snack_restaurant.jpgEarly this week my seven-year-old son asked me a witty question:

A boy was going to eat out in a restaurant with his parents, but he was determined to refuse to enter the restaurant when he happened to see the name of the restaurant “友朋小吃 (you meng xiaochi, a snack bar named You-Peng)”. Can you tell me why?

Please look at the picture here and read the name backwards. What does it suggest? The restaurant means to “Eat little kids” as “吃小朋友 (chi xiao pengyou)”!! Is any boy willing to be swallowed in the restaurant?

This tricky way of writing is called 回文 Huiwen (palindrome) in Chinese. It can be written in short couplets or traditional poems. A palindrome is a word, phrase, number or other sequence of units that has the property of reading the same in either direction (the adjustment of punctuation and spaces between words is generally permitted).

The most familiar palindromes, in English at least, are character-by-character: the written characters read the same backwards as forwards. Palindromes may consist of a single word (such as “civic” or “level” ), a phrase or sentence (”Neil, a trap! Sid is part alien!”, “Was it a rat I saw?”) or a longer passage of text (”Sit on a potato pan, Otis.”), even a fragmented sentence (”A man, a plan, a canal: Panama!”, “No Roman a moron”). Spaces, punctuation and case are usually ignored, even in terms of abbreviation (”Mr. Owl ate my metal worm“). Three famous English palindromes are “Able was I ere I saw Elba,” “A man, a plan, a canal-Panama!”, and “Madam, in Eden I’m Adam,”. The last example is still palindromic if “in Eden” is omitted. (The response is either the one-word palindrome, “Eve,” or the more obscure “Name no one man.”)


A Chinese word is a character, and is not composed of letters or syllables. Therefore, any Chinese word itself is a trivial palindrome. Chinese palindromes have to be phrases or sentences and are much more easy to construct than in languages written with an alphabet. For example, the phrases “我爱妈妈,妈妈爱我” (wǒ ài māmā, “I love mother,  māmā ài wǒ, mother loves me”) ,  ”上海自来水来自海上” (shànghǎi zìl ái shuǐ - láizì hǎi shàn, “Shanghai’s tap water comes from the sea”) are palindromes. Two other simple and interesting examples:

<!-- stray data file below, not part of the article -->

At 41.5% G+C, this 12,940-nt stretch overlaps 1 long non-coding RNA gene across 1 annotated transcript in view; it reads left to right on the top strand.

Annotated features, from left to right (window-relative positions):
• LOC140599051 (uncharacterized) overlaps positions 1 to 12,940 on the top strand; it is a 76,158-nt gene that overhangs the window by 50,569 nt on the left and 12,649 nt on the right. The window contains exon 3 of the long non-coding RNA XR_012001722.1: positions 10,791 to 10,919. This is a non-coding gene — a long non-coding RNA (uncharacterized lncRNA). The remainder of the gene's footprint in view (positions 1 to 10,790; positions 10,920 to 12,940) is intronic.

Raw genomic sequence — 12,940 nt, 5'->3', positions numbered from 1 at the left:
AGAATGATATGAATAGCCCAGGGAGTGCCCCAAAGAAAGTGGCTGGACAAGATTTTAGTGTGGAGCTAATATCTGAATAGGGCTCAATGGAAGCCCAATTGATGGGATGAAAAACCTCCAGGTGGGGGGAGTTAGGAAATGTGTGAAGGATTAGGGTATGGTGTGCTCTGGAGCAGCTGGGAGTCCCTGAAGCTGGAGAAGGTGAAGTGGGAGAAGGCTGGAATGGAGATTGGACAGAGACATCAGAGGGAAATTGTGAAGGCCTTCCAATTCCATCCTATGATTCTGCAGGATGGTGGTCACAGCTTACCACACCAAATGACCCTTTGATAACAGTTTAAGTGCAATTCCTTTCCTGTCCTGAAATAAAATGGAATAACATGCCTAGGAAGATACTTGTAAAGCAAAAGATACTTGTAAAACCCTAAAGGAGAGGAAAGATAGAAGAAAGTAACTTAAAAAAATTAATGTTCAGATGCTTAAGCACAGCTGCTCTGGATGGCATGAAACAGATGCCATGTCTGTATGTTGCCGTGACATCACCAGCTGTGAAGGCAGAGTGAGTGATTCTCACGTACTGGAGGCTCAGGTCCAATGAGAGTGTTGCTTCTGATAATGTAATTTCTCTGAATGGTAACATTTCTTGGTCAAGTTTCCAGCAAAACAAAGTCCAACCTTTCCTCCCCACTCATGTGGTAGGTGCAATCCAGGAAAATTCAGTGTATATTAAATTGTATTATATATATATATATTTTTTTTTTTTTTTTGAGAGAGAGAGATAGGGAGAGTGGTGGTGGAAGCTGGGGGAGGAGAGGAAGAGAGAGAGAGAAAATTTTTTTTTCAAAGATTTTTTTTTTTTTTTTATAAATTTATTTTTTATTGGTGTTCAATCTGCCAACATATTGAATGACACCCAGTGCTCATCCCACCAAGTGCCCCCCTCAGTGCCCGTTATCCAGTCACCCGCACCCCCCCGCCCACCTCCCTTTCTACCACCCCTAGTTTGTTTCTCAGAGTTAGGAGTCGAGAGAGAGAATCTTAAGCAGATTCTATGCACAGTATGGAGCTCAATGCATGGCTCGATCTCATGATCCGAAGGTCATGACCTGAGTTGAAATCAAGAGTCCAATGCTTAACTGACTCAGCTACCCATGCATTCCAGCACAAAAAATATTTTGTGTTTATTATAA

山     果   花          花  果  山

shān guǒ huā kāi   huāguǒ shān (Hua-guo Shan Mt. was the Monkey King’s homeplace)

– 山 Mountain - 果 fruit - 花 flowers   开blossom  (at) 花 Flower 果 Fruit 山 Mountain.

  雾   锁     山头        山    锁   雾

wù  suǒ  shāntóu   shān suǒ wù

– 雾The fog  锁 locks  山  hill  头 head,    山 the hill   锁 locks   雾 the fog.

temple_huiwen.jpgPalindromic poetry (Huiwen 回文诗) was a literary genre in classical Chinese literature. The “forward reading” and the “backward reading” of such a poem would be similar but not exactly the same in meaning. Although called “palindromic”, these poems are often not palindromes in the normal English sense of the word. They do not necessarily have symmetry of characters or sound, but merely need to make sense when read in either direction (and would probably be better referred to as Semordnilaps). The couplets written in palindrome is called Palindromic Couplet, or Rolling-screen or Window-blinds Couplets (卷帘诗), because it works like the window blinds at home which not only can be put down from the top, but also rolled upwards from the end.

More examples abour Huiwen couplets and poems (Palindromic Poems)

春回先富村, 村富先回春

Chūn huí - xiān fù cūn,cūn fù - xiān huí chūn.

– Spring returns to first-properity villages, and villages which have prospered first return to spring.

贤出多福地, 地福多出贤

Xiàn chū - duō fúdì,dì fú - duō chū xiàn。

– Wise men come from fortune land, and fortune land brings up wise men.

处处红花红处处, 重重绿树绿重重

Chùchù - hónghuā - hóng chùchù,chóngchóng - lǜshù - lǜ chóngchóng.

– Red flowers everywhere make everywhere red, and green trees layer upon layer makes trees green layer upon layer.

风送花香红满地, 地满红香花送风

fēng sòng - huāxiāng - hóng mǎn dì,dì mǎn - hóng xiāng - huā sòng fēng.

– Wind delivers flower fragrance and gets the land in red. The land is full of red fragrance, and flowers deliver the wind.


A palindromic couplet at a Beijing restaurant called “Tian Ran Ju” (Nature / Heaven Residence):


Kè shàng - tiānrán jū, jūrán - tiān shàng kè.

–  It is a surprise that Guests to Heaven Residence (Restaurant)  are residents from the Heaven.

A palindromic couplet in Beijing Da-Fo Buddhist Temple:


Rén guò - dà fó sì, sì fó - dà guò rén.

– People pass Big Buddha Temple, buddhas in the temple are bigger than people.

A palindromic couplet to congratulate on Macau’s return to mainland China:

澳满香莲香满澳 (Lotus flower - the symbol of Macau)

Ào mǎn xiāng lián - xiāng mǎn ào

– Macau is full of fragrant lotus and the fragrance is full of Macau.


Mén lín xǐyàn - xǐ lín mén

– The door is welcoming the happy swallows, and happiness is visiting your door.


A palindromic poem on Dim Rain:


Méngméng xìyǔ - luò jiāngdōng, yǔ luò jiāngdōng - yìng rì hóng.

– Dim and slim rain falls in the eastern part of the river, and rain in the river mirrors the red sun.


hóngrì yìng dōng - jiāng luò yǔ, dōngjiāng luòyǔ - xì méngméng.

– The red sun mirrors the east with rain in the river, and rain in the east part of the river is slim and dim.


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